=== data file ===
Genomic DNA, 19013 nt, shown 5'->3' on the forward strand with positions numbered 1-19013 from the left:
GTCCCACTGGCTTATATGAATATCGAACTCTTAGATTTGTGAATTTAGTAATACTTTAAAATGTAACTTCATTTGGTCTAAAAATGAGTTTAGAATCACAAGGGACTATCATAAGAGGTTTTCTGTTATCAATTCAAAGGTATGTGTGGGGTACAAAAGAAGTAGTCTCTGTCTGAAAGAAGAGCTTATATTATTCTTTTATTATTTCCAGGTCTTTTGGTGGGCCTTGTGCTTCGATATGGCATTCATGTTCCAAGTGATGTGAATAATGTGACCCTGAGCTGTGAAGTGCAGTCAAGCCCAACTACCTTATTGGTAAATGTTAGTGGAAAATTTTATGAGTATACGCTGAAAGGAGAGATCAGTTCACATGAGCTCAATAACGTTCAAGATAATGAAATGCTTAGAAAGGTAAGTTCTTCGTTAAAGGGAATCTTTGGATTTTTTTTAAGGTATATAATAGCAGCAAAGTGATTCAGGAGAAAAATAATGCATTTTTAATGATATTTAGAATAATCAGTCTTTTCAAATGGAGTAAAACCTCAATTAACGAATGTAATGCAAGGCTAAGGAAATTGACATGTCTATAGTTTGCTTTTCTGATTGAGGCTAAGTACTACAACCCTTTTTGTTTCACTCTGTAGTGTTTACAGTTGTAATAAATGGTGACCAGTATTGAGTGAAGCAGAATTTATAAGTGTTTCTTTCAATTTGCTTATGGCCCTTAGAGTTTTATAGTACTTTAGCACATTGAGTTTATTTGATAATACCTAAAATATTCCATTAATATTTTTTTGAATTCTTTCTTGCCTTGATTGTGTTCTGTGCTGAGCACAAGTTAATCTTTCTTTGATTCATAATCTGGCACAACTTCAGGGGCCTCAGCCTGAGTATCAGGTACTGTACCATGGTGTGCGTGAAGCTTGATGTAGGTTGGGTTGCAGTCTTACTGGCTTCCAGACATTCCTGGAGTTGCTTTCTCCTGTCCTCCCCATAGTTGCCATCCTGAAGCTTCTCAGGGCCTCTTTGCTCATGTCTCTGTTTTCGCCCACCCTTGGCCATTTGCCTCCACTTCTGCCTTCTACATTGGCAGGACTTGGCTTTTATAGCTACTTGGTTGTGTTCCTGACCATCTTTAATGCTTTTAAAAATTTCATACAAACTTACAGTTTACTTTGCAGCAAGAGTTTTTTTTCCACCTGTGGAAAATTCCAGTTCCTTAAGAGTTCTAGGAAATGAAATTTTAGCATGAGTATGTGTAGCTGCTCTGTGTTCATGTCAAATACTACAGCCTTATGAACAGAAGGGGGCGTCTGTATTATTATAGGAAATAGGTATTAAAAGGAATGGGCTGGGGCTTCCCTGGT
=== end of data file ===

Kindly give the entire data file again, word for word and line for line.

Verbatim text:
Genomic DNA, 19013 nt, shown 5'->3' on the forward strand with positions numbered 1-19013 from the left:
GTCCCACTGGCTTATATGAATATCGAACTCTTAGATTTGTGAATTTAGTAATACTTTAAAATGTAACTTCATTTGGTCTAAAAATGAGTTTAGAATCACAAGGGACTATCATAAGAGGTTTTCTGTTATCAATTCAAAGGTATGTGTGGGGTACAAAAGAAGTAGTCTCTGTCTGAAAGAAGAGCTTATATTATTCTTTTATTATTTCCAGGTCTTTTGGTGGGCCTTGTGCTTCGATATGGCATTCATGTTCCAAGTGATGTGAATAATGTGACCCTGAGCTGTGAAGTGCAGTCAAGCCCAACTACCTTATTGGTAAATGTTAGTGGAAAATTTTATGAGTATACGCTGAAAGGAGAGATCAGTTCACATGAGCTCAATAACGTTCAAGATAATGAAATGCTTAGAAAGGTAAGTTCTTCGTTAAAGGGAATCTTTGGATTTTTTTTAAGGTATATAATAGCAGCAAAGTGATTCAGGAGAAAAATAATGCATTTTTAATGATATTTAGAATAATCAGTCTTTTCAAATGGAGTAAAACCTCAATTAACGAATGTAATGCAAGGCTAAGGAAATTGACATGTCTATAGTTTGCTTTTCTGATTGAGGCTAAGTACTACAACCCTTTTTGTTTCACTCTGTAGTGTTTACAGTTGTAATAAATGGTGACCAGTATTGAGTGAAGCAGAATTTATAAGTGTTTCTTTCAATTTGCTTATGGCCCTTAGAGTTTTATAGTACTTTAGCACATTGAGTTTATTTGATAATACCTAAAATATTCCATTAATATTTTTTTGAATTCTTTCTTGCCTTGATTGTGTTCTGTGCTGAGCACAAGTTAATCTTTCTTTGATTCATAATCTGGCACAACTTCAGGGGCCTCAGCCTGAGTATCAGGTACTGTACCATGGTGTGCGTGAAGCTTGATGTAGGTTGGGTTGCAGTCTTACTGGCTTCCAGACATTCCTGGAGTTGCTTTCTCCTGTCCTCCCCATAGTTGCCATCCTGAAGCTTCTCAGGGCCTCTTTGCTCATGTCTCTGTTTTCGCCCACCCTTGGCCATTTGCCTCCACTTCTGCCTTCTACATTGGCAGGACTTGGCTTTTATAGCTACTTGGTTGTGTTCCTGACCATCTTTAATGCTTTTAAAAATTTCATACAAACTTACAGTTTACTTTGCAGCAAGAGTTTTTTTTCCACCTGTGGAAAATTCCAGTTCCTTAAGAGTTCTAGGAAATGAAATTTTAGCATGAGTATGTGTAGCTGCTCTGTGTTCATGTCAAATACTACAGCCTTATGAACAGAAGGGGGCGTCTGTATTATTATAGGAAATAGGTATTAAAAGGAATGGGCTGGGGCTTCCCTGGT